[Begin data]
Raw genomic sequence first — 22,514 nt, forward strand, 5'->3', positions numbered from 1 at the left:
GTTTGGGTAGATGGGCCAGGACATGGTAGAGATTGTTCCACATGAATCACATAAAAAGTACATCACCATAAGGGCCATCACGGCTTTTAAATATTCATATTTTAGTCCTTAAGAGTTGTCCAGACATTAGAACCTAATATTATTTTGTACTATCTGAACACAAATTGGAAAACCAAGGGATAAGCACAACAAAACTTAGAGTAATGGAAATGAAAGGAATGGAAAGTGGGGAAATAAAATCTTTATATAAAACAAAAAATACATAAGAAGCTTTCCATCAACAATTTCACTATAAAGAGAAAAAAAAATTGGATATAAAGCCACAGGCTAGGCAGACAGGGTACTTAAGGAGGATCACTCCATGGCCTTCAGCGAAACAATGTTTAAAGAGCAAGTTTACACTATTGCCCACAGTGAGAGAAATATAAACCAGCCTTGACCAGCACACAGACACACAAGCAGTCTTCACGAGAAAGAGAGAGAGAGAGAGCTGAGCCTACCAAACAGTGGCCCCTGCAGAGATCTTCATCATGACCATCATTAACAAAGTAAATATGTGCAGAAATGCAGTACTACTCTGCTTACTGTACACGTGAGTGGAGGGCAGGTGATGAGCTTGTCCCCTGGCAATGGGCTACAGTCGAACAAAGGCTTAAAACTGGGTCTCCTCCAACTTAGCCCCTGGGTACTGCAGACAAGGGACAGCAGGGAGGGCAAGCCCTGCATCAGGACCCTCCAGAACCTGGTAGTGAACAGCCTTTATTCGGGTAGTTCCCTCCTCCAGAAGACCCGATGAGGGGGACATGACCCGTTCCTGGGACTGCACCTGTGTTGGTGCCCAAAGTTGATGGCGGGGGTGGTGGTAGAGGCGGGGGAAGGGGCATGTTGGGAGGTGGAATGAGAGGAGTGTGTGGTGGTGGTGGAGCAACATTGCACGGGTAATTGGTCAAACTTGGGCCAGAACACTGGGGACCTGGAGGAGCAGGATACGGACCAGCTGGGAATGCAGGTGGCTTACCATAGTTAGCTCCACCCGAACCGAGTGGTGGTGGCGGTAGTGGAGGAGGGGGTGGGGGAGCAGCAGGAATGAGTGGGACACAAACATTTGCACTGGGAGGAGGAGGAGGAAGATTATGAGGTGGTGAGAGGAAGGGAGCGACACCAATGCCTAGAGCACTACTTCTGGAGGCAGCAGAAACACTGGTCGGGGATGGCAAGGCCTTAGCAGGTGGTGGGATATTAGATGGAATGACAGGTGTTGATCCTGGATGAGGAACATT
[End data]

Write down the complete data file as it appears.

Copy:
Raw genomic sequence first — 22,514 nt, forward strand, 5'->3', positions numbered from 1 at the left:
GTTTGGGTAGATGGGCCAGGACATGGTAGAGATTGTTCCACATGAATCACATAAAAAGTACATCACCATAAGGGCCATCACGGCTTTTAAATATTCATATTTTAGTCCTTAAGAGTTGTCCAGACATTAGAACCTAATATTATTTTGTACTATCTGAACACAAATTGGAAAACCAAGGGATAAGCACAACAAAACTTAGAGTAATGGAAATGAAAGGAATGGAAAGTGGGGAAATAAAATCTTTATATAAAACAAAAAATACATAAGAAGCTTTCCATCAACAATTTCACTATAAAGAGAAAAAAAAATTGGATATAAAGCCACAGGCTAGGCAGACAGGGTACTTAAGGAGGATCACTCCATGGCCTTCAGCGAAACAATGTTTAAAGAGCAAGTTTACACTATTGCCCACAGTGAGAGAAATATAAACCAGCCTTGACCAGCACACAGACACACAAGCAGTCTTCACGAGAAAGAGAGAGAGAGAGAGCTGAGCCTACCAAACAGTGGCCCCTGCAGAGATCTTCATCATGACCATCATTAACAAAGTAAATATGTGCAGAAATGCAGTACTACTCTGCTTACTGTACACGTGAGTGGAGGGCAGGTGATGAGCTTGTCCCCTGGCAATGGGCTACAGTCGAACAAAGGCTTAAAACTGGGTCTCCTCCAACTTAGCCCCTGGGTACTGCAGACAAGGGACAGCAGGGAGGGCAAGCCCTGCATCAGGACCCTCCAGAACCTGGTAGTGAACAGCCTTTATTCGGGTAGTTCCCTCCTCCAGAAGACCCGATGAGGGGGACATGACCCGTTCCTGGGACTGCACCTGTGTTGGTGCCCAAAGTTGATGGCGGGGGTGGTGGTAGAGGCGGGGGAAGGGGCATGTTGGGAGGTGGAATGAGAGGAGTGTGTGGTGGTGGTGGAGCAACATTGCACGGGTAATTGGTCAAACTTGGGCCAGAACACTGGGGACCTGGAGGAGCAGGATACGGACCAGCTGGGAATGCAGGTGGCTTACCATAGTTAGCTCCACCCGAACCGAGTGGTGGTGGCGGTAGTGGAGGAGGGGGTGGGGGAGCAGCAGGAATGAGTGGGACACAAACATTTGCACTGGGAGGAGGAGGAGGAAGATTATGAGGTGGTGAGAGGAAGGGAGCGACACCAATGCCTAGAGCACTACTTCTGGAGGCAGCAGAAACACTGGTCGGGGATGGCAAGGCCTTAGCAGGTGGTGGGATATTAGATGGAATGACAGGTGTTGATCCTGGATGAGGAACATT